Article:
I think I may be having a bottleneck when passing parameters to my HLSL effects.
I'm using Deferred Rendering & each model knows how to draw itself (has a draw method).
I tell each model from outside which technique to apply or if to use a specified technique within the model (previously set in loading time).
They always use the effect set by my custom model processor.
I arranged everything so the shadowing technique & the normal drawing technique are inside of the same effect file, so i always use the same effect, the same draw method & the same parameters: depending on the technique I send to the unused params "Matrix.Identity" for example (just to send something & let it work).
But I think that may not be very good...
I'm thinking on splitting the effect files, & specifying them during runtime (just like I do with the Techniques). But the problem is the parameters in the draw method of the model. Some time ago I was having a desing in which the models didn't know how to draw themselves & were drawn by a "Deferred Renderer", a "Shadow Renderer", etc. I keep some of this design, but the final "draw" thing is inside of each model (even I think it was a better design, I changed it because of compatibility with octrees, where you don't know what u put inside, but they just "draw" themselves).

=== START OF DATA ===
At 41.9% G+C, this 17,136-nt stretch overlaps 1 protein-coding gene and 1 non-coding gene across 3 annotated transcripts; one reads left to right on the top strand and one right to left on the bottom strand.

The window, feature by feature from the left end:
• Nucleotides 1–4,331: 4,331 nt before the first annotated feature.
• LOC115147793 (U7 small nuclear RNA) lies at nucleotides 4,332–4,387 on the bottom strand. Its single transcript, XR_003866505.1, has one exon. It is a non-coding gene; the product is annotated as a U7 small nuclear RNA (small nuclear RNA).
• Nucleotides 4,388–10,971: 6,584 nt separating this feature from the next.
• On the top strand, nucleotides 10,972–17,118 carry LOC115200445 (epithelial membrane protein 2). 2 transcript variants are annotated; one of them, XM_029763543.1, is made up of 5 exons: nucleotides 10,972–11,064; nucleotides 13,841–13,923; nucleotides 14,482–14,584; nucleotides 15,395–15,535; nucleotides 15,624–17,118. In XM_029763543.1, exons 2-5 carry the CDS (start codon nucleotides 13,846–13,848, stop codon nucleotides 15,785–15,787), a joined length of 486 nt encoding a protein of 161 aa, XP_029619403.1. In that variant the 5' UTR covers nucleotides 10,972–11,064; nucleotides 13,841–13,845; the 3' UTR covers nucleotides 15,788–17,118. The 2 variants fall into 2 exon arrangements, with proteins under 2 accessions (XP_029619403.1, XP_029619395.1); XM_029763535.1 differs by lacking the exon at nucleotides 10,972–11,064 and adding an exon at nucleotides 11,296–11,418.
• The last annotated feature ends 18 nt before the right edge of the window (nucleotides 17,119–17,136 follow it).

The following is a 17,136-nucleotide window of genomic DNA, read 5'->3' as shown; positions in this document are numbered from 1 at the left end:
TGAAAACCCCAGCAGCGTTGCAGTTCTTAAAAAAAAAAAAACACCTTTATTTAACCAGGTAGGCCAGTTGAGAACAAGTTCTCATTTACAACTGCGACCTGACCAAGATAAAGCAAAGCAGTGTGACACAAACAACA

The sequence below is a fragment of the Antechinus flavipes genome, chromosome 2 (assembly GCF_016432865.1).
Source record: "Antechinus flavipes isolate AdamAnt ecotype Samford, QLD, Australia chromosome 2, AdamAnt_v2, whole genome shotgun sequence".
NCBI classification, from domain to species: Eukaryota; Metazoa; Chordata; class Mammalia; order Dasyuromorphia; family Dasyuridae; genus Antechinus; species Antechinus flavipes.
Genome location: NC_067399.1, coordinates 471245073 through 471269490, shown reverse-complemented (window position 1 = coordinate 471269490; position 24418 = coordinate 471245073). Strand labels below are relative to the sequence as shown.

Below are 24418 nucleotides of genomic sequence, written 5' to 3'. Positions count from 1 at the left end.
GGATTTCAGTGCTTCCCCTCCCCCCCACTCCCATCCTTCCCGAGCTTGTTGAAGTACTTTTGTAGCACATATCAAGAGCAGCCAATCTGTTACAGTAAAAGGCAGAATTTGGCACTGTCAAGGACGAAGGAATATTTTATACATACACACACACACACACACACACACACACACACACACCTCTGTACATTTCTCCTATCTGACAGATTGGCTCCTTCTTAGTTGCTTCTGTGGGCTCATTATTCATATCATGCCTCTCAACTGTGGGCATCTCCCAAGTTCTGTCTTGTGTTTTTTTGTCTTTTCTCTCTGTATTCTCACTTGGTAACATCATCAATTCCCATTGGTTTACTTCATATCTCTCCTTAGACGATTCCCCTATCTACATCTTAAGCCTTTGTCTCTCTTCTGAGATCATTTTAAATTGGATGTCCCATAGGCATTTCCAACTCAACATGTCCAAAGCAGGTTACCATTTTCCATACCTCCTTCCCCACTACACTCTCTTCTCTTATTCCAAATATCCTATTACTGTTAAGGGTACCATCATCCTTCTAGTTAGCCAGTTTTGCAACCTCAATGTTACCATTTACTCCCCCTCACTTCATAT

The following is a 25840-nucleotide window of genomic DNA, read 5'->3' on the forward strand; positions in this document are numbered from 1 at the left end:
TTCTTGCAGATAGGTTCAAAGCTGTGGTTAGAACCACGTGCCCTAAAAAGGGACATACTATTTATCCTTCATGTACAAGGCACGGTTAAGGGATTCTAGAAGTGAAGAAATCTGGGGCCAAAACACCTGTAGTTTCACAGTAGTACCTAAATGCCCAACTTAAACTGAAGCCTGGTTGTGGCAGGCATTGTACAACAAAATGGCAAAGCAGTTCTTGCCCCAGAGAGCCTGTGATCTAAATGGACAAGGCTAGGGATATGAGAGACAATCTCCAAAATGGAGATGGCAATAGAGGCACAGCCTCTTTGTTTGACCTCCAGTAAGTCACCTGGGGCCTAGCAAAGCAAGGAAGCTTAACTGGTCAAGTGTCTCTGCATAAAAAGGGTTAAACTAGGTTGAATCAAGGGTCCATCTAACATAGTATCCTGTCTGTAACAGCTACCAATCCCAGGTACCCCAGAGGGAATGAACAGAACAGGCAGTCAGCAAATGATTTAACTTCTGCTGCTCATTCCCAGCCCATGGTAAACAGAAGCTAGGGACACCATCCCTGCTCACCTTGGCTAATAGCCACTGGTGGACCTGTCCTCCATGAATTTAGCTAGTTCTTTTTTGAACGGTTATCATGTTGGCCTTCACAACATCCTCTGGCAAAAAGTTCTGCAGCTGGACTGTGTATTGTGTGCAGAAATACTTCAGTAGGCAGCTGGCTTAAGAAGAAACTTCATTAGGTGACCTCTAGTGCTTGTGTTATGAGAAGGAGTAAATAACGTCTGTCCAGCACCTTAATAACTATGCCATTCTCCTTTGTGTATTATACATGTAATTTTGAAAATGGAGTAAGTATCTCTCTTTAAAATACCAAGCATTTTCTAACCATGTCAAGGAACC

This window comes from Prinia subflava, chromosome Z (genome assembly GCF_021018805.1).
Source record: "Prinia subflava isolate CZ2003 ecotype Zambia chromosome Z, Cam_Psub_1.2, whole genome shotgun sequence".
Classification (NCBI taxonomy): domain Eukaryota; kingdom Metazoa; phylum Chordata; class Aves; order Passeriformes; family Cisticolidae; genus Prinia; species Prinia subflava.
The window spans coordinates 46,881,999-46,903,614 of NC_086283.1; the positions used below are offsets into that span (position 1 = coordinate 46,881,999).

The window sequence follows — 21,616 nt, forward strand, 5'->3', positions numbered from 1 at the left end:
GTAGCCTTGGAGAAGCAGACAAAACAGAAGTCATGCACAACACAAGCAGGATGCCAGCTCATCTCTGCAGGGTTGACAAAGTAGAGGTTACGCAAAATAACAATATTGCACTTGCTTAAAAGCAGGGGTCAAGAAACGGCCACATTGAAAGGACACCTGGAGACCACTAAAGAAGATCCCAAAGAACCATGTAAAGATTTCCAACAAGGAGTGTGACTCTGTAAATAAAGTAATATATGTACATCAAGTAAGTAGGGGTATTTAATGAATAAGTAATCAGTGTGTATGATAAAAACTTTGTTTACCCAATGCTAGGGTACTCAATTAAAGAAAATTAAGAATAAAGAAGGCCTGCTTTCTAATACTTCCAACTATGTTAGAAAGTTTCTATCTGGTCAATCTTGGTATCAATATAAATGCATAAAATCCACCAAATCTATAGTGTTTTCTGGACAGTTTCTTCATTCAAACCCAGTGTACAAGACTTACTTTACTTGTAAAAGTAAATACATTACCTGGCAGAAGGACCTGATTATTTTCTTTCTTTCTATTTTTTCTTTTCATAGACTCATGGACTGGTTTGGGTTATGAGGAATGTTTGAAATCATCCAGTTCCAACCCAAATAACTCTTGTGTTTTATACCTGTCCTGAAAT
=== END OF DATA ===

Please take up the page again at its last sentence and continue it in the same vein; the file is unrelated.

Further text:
So... how do u advice me to face this problem?
May the bottleneck actually be there or may I be completely off aim? (is it possible to profile this kind of thins in PIX? Do u advice me any other, maybe better, software?)
Thanks a lot
2 replies to this topic
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Posted 23 June 2012 - 04:58 PM
Setting shader constants *can* be a performance burden if you set them many many times during the frame. However it is mainly a CPU performance issue, so the first thing you'd want to do is try to decide if you're primarily CPU-bound or GPU-bound. There are a few ways of doing this...PIX can give you a rough idea if you use the first option (capture statistics for each frame), by displaying the frame timeline for both the CPU and GPU. If you're GPU-bound you will generally see the GPU completely active (no greyed-out idle sections) with the CPU working 2 or so frames ahead of the GPU. If you're CPU-bound you will generally see large gaps of idle or inactive time in the GPU timeline, and the CPU won't be 2 frames ahead. You can also look into Nvidia's Parallel Nsight or AMD's GPU PerfStudio, both of which offer comprehensive profiling tools.You can also try some of the more low-tech solutions suggested here. Either way you should make sure that you turn off VSYNC and fixed time step, to make sure there's no additional waiting being introduced into your frame time.